As we cross the halfway mark of 2023, a midpoint review of the current U.S. Congress and the state of Washington, D.C. is warranted. As of this writing, lawmakers have sent five bills to the White House that President Biden signed into law; federal regulators issued 1,336 final rules and proposed another 948 regulations; and the White House reached an agreement with House Republicans on a bill to suspend the debt ceiling.

It was this law to allow the government to keep borrowing until Jan. 1, 2025, that took up all the attention in Washington, D.C., bringing other legislative activity to a halt. With that bipartisan agreement now behind us, lawmakers are looking toward the next policy crisis of their own making on Sept. 30, 2023.

This is the date by which the U.S. Congress must pass all 12 of its federal government spending bills to prevent a government shutdown. While the debt-ceiling deal allowed for a 3.3% defense spending increase while keeping non-defense dollars largely flat for FY2024, the agreement did not prevent the federal agencies from running out of money at the end of the current fiscal year on September 30.

Conservative lawmakers in particular are eager to exact additional cuts on programs after many voted against the debt-limit bill, while liberals believe President Biden gave away too much. This sets up a difficult scenario for keeping the government operational. The debt-ceiling law will also impact spending talks because the spending limits will force lawmakers to make difficult choices. We could see some Defense Department programs not see the expected increases, less-than-anticipated dollars for Pentagon procurement, and possibly cuts to defense budgets at the expense of procurement priorities.

On the domestic spending side, the debt agreement means some programs will likely face cuts. Even those that saw significant increases over the past several years, such as workforce development and career technical education initiatives, are vulnerable. Most in Washington expect Congress to pass a temporary extension in late September, allowing them to negotiate a spending package they should complete by December 31 at the latest.

Congress not only has to pass the federal government spending bills by September 30, but they also must send a massive every-five-year farm bill to the White House. This is among the most significant of bills lawmakers move twice a decade and covers everything from crop subsidies and disaster assistance to SNAP programs, loan guarantees and biofuel policies. Typically a bipartisan bill, billions in support for agribusinesses dries up if Congress fails to send legislation to President Biden by the end of the fiscal year.

The same applies to legislation needed by September 30 to finish the five-year Federal Aviation Administration bill to not only fund airports but also modernize federal air operations. The federal government’s pandemic policy expires that day as does authorization for U.S. Coast Guard funding.

This is a long list with countless obstacles for a united government. With one chamber controlled by each party and a Democrat in the White House, the hill to climb is even steeper. Complicating matters, both the House and Senate are in Washington together for only 22 days between July 1 and September 30. Through the end of the year, the two chambers are in the Capitol at the same time for 50 total days over a period covering six months.

This condensed timeframe is of significant concern to manufacturers and industry because significant tax increases continue to linger. This summer, House Republicans are expected to move their legislation, the American Families and Jobs Act, extending and reinstating a number of tax provisions important to business. This includes reinstating the ability to fully immediately expense Research and Development activities retroactive to Jan. 1, 2022, and remove the requirement to capitalize R&D activities while amortizing those over five years as is currently law. The R&D tax language reversing Section 174 extends R&D expensing through Dec. 31, 2025. This provision has bipartisan support even if Democrats are unlikely to vote in favor of the House GOP tax bill.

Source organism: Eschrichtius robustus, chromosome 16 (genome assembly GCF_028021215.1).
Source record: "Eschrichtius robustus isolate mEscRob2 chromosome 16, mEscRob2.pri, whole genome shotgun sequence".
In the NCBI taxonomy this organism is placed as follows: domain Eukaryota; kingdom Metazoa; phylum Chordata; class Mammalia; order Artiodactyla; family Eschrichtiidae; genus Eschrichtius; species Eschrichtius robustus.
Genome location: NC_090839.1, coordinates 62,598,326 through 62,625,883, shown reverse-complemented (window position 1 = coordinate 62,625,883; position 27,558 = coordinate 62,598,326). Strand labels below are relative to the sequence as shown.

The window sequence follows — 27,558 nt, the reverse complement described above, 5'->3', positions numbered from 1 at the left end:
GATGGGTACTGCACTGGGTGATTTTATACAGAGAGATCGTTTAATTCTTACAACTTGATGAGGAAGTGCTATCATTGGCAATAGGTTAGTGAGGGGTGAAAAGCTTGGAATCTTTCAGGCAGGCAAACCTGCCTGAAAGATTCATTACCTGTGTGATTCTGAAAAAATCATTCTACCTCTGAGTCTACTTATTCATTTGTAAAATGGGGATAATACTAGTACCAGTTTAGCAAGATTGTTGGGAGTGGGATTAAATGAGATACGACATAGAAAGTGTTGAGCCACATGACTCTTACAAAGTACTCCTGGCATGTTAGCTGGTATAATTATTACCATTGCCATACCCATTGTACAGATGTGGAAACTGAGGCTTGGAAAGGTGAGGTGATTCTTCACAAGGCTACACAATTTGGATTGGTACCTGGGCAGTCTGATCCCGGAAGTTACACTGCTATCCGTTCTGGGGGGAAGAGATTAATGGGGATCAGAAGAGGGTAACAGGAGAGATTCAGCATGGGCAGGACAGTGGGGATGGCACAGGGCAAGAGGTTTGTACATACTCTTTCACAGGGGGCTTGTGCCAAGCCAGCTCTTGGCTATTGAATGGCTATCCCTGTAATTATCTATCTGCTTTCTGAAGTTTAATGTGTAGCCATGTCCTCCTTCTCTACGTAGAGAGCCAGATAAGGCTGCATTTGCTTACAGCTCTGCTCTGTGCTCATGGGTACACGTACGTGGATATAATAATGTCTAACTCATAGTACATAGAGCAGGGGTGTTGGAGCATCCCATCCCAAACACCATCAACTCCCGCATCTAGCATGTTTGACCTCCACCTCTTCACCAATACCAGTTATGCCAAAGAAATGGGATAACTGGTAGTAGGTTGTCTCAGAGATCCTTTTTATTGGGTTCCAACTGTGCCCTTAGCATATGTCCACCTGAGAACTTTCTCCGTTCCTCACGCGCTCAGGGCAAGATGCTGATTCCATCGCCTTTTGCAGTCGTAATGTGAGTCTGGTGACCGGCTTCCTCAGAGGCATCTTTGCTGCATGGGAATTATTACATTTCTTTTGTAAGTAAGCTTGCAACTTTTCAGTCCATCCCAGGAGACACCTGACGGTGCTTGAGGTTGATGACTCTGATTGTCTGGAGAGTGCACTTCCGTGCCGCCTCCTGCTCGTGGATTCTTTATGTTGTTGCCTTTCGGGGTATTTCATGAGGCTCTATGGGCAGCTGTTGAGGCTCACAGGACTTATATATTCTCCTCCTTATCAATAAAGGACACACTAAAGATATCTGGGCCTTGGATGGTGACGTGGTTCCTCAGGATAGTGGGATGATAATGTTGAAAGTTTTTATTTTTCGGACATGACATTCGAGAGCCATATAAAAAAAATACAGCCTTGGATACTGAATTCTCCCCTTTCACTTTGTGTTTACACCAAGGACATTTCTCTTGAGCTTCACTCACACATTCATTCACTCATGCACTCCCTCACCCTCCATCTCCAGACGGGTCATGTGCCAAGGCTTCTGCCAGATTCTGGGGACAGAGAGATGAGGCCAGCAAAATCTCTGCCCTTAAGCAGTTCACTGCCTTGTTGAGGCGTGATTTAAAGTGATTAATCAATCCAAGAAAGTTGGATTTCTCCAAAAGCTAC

The action this summer is a formal first step in starting negotiations with Senate Democrats on a year-end bipartisan tax bill lawmakers will likely move in November or December. This will keep businesses in limbo for months as the two parties work on which tax provisions make the final cut.

These next six months represent the final opportunity for Congress to move major legislation prior to the 2024 presidential primaries and caucuses beginning in January 2025. On the regulatory side, the Biden administration will likely convene a small business review panel in the fall over OSHA’s potential rule regulating indoor and outdoor workplaces when the heat index exceeds 80°F. This could require training, environmental monitoring, workplace control measures, acclimatization, PPE and other requirements on employers – similar to California’s indoor heat rule slated to take effect by summer 2025.

The U.S. EPA has significantly escalated its activities this spring, which will undoubtedly carry into the fall as the Biden administration presses forward with its industrial decarbonization initiatives. We could see a Particulate Matter (PM2.5) standard released that would place more of the country in a nonattainment zone, potentially restricting economic activity due to industrial pollution. Tighter ozone requirements under the National Ambient Air Quality Standards for Cross-State Air Pollution Rule are on the agenda along with a replacement of the Clean Power Plan and other priorities of the Biden administration.

While the debt ceiling took over much of the first half of this year, expect a busy second half before the onset of the political circus that will be the 2024 election.